Google is known for nurturing employee creativity. Google employees can spend up to 20 percent of work hours on special projects unrelated to their jobs. Management believes this enables employees to learn quicker and be more creative. They may be on to something, because this practice has led to the creation of many of Google's new products.
Companies can offer IT employees who perform well time to work in company areas outside of their job responsibilities. Doing so fosters greater communication between groups, leads to faster learning and acquisition of new skills, and can contribute to increased problem solving as new minds deal with established procedures and problems.
Get a ��farm team'
Sports leagues use farm teams to foster the development of future stars. IT companies can do likewise by sponsoring internships for students and holding contests that require participants to demonstrate IT knowledge and skills.
The U.S. Department of Defense DARPA Robotics Challenge is a great example — teams from around the world compete to create robots capable of completing an obstacle course while solving a number of intricate challenges. This helps the military identify up-and-coming talent while taking advantage of technological breakthroughs.
Another possibility is to allow IT workers to teach or help out at local schools. Everybody likes to be thought of as an expert, and being in the schools exposes workers to younger people with an interest in IT.
Develop in-house talent
Searching for and hiring skilled talent is expensive and time-consuming. It's easier to identify existing employees who have the desire to learn and grow in their responsibilities. Also, since existing employees already fit into your workplace culture, it's less likely that you will make an unproductive hire.
Companies that develop talent, by taking steps such as being willing to pay for employees to earn certifications, are seen as valuing potential. Employees who feel needed and are rewarded with training on new tech and pay advances are less likely to wind up looking for better opportunities elsewhere.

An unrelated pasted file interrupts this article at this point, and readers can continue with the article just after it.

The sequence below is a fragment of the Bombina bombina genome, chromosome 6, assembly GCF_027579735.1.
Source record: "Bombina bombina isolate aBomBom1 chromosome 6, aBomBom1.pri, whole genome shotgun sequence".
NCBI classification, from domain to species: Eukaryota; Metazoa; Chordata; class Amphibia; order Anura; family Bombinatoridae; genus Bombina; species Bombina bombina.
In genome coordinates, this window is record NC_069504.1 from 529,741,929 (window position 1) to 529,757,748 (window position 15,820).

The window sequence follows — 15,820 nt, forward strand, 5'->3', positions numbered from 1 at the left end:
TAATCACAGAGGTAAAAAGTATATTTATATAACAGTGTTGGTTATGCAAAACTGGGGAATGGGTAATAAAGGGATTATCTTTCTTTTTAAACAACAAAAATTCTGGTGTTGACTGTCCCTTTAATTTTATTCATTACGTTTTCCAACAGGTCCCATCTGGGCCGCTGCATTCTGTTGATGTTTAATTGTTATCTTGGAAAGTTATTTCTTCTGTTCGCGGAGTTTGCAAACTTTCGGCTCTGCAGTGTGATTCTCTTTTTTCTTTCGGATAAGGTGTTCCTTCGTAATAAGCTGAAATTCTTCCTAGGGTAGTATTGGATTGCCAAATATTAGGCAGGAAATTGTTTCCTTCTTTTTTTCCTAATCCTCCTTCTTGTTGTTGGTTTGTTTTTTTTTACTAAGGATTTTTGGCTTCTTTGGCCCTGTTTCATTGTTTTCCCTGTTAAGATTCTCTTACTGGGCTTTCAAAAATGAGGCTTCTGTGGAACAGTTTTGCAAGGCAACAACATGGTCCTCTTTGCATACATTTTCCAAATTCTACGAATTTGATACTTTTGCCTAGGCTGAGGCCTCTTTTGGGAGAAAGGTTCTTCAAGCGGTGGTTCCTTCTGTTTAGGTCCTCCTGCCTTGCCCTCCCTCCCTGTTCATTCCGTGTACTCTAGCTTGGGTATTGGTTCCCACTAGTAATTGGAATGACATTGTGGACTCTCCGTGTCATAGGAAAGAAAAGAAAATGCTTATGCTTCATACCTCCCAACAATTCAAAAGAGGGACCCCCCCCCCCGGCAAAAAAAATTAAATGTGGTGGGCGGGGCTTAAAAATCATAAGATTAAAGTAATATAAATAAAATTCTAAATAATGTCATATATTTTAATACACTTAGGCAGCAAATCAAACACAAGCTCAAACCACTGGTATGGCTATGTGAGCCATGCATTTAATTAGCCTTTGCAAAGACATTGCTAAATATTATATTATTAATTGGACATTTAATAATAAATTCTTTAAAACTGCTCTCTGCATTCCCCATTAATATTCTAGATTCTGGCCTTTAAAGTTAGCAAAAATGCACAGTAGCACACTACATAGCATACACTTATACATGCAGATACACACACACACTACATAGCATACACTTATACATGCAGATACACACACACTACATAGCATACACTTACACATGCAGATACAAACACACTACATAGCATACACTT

IT professionals don't have to be young. There is a large segment of the population looking to continue working beyond retirement. Studies show that individuals who fall into this bracket of so-called "senior talent" are living longer, are more active, and are willing to extend their working lives.
They also tend to show more loyalty to an employer, have less absenteeism, and possess valuable soft skills — like the ability to work in teams, or the ability to communicate effectively — that younger workers often lack. Many of these seasoned individuals are willing to learn IT skills and understand the effort required. Certification programs are a great way to bring them along the IT curve.
Not all certs are created equal. Some certifications require little more than regurgitation of memorized lists of questions and answers. The more effective certifications are those that require students to complete hands-on tasks via detailed simulations.
Students who learn IT skills in this manner not only know what to do, but have gained experience actually doing it. There is a big difference between learning something in class and actually doing it in a work-like environment.
Don't stand idly looking on
The fight against functional ignorance is real. The IT skills gap is widening by the day. Companies can help close this gap by implementing these simple steps. By proactively responding, employers will see greater gains in productivity, efficiency and customer service. And along the way they will gain employees who are happier, loyal and more skilled.